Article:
At any rate, I was in the right place. The natural light in the Academy’s studio was perfect, and the atmosphere in Harvey’s class was serious and engaged. It was also fun. There were a few students my age, including Nomi Silverman—Burt’s niece—which I took to be a good sign. After some false starts, I stretched larger canvases and began to thrive. Once divested of a newcomer’s reticence, I came to class with pronouncements re: masters who were over or underrated, and much to his credit, Harvey refrained from arguing or agreeing, allowing me to work through my own interpretations. I think he really enjoyed the enthusiasm of young students. His critical instincts were acute. Generally he gave me great leeway. One morning, stymied by the difficulty of mixing cool flesh tones, I asked what colors to use, and when Harvey answered “I don’t know,” the effect was liberating. (How welcome this was, while at least one well-known instructor sold a line of pigments with pre-mixed skin tones, thereby promising to streamline a student’s need to hash out the issue for him or herself). Another week, as I struggled with a canvas, I wondered if some poses were just inherently less interesting than others. “No,” Harvey answered simply, henceforth removing what had been a reliable fallback alibi when a painting started to go south. If these recollections sound terse, they’re leavened by other memories, like the time I gushed over a show of work by Thomas Anshutz, and Harvey accompanied me to Graham Gallery. He encouraged us to attend an exhibition by a young painter named Mary Beth McKenzie, and brought to class a photographic portfolio of work by another young painter I’d never heard of, Ron Sherr. One morning, he introduced me to a fellow student, Steven Assael, who drew in a small sketchbook with a ball point pen. Harvey wryly mentioned an older artist who preferred models with uneven breasts, surely the most interesting reference I’d heard to physiological asymmetry as an alternative to classical ideals. It was Harvey who encouraged me to see luminous color not only in light areas but in shadows as well, which is a useful observation for living as well as for painting. This advice had a permanent influence on my mode of seeing.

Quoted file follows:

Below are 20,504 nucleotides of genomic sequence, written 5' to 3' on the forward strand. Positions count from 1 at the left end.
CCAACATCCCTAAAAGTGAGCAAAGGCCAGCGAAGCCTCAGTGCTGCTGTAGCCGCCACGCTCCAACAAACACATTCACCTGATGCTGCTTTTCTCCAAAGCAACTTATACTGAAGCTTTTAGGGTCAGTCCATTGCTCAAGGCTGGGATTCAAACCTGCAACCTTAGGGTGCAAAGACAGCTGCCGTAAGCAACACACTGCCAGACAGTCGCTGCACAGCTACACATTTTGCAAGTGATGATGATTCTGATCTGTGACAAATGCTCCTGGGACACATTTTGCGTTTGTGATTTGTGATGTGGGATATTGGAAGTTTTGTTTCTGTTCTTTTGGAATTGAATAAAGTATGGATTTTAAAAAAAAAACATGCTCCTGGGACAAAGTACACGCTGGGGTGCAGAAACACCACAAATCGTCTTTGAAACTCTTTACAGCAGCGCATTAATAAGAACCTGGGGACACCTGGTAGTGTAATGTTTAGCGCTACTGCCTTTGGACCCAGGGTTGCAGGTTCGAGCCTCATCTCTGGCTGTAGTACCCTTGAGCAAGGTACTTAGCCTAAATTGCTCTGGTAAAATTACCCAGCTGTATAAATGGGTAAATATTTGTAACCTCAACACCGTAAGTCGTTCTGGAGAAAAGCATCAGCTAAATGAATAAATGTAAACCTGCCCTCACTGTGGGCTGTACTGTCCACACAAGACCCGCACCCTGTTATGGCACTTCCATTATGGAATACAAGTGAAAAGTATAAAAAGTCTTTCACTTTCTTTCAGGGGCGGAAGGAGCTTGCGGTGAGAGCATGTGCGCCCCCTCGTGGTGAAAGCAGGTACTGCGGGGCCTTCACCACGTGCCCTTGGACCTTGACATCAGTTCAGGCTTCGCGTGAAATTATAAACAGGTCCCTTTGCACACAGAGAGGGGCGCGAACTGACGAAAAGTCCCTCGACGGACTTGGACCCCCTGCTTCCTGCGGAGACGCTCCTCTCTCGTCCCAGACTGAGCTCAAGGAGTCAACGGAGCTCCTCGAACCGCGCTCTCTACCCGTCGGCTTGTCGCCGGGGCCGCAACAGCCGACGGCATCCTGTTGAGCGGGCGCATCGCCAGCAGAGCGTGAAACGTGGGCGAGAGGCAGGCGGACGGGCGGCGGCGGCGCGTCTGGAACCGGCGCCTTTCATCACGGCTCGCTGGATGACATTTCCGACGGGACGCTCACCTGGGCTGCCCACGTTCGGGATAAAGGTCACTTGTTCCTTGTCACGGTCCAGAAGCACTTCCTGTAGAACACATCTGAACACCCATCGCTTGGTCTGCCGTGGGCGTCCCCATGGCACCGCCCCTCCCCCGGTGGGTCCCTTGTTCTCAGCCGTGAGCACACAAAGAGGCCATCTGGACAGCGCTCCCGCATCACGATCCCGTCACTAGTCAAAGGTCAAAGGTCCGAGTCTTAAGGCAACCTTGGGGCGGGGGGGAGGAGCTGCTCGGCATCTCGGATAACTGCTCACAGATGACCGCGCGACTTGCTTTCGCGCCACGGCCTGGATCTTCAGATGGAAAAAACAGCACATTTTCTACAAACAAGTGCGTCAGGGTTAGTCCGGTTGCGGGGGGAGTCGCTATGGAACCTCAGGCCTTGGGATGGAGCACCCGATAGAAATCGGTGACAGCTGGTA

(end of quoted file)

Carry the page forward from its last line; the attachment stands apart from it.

Harvey strictly limited enrollment to the NA class—it was small, and I felt blessed to get in. After it opened I crashed his League class, which originally ran in the mezzanine studio and was full to the rafters, but I greatly preferred the relative quiet of the Academy environment. I can still hear him exclaim “Smashing!”, when he approved of a work in progress, one of his boot-clad feet tapping on the floor as he studied the canvas.